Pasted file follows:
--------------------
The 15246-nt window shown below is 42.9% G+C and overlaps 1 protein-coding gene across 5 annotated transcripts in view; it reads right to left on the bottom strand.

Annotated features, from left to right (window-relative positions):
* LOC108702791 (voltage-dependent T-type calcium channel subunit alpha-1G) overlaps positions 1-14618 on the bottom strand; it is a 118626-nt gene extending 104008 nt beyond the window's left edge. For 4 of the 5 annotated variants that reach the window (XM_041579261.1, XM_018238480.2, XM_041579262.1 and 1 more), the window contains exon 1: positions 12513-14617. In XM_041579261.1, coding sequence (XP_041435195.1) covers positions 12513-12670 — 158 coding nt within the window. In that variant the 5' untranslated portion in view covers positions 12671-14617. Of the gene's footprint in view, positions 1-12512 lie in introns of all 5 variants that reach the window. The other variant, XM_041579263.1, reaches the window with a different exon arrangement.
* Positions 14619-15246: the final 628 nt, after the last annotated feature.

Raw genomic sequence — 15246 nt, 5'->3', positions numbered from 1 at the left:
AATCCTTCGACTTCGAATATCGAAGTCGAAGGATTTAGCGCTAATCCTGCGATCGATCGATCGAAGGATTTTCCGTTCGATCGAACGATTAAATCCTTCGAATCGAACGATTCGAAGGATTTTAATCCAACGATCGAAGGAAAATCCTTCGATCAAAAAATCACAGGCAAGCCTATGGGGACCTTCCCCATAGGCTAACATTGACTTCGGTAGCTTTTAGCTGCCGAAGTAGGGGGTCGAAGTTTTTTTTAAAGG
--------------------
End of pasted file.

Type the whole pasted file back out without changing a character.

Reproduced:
The 15246-nt window shown below is 42.9% G+C and overlaps 1 protein-coding gene across 5 annotated transcripts in view; it reads right to left on the bottom strand.

Annotated features, from left to right (window-relative positions):
* LOC108702791 (voltage-dependent T-type calcium channel subunit alpha-1G) overlaps positions 1-14618 on the bottom strand; it is a 118626-nt gene extending 104008 nt beyond the window's left edge. For 4 of the 5 annotated variants that reach the window (XM_041579261.1, XM_018238480.2, XM_041579262.1 and 1 more), the window contains exon 1: positions 12513-14617. In XM_041579261.1, coding sequence (XP_041435195.1) covers positions 12513-12670 — 158 coding nt within the window. In that variant the 5' untranslated portion in view covers positions 12671-14617. Of the gene's footprint in view, positions 1-12512 lie in introns of all 5 variants that reach the window. The other variant, XM_041579263.1, reaches the window with a different exon arrangement.
* Positions 14619-15246: the final 628 nt, after the last annotated feature.

Raw genomic sequence — 15246 nt, 5'->3', positions numbered from 1 at the left:
AATCCTTCGACTTCGAATATCGAAGTCGAAGGATTTAGCGCTAATCCTGCGATCGATCGATCGAAGGATTTTCCGTTCGATCGAACGATTAAATCCTTCGAATCGAACGATTCGAAGGATTTTAATCCAACGATCGAAGGAAAATCCTTCGATCAAAAAATCACAGGCAAGCCTATGGGGACCTTCCCCATAGGCTAACATTGACTTCGGTAGCTTTTAGCTGCCGAAGTAGGGGGTCGAAGTTTTTTTTAAAGG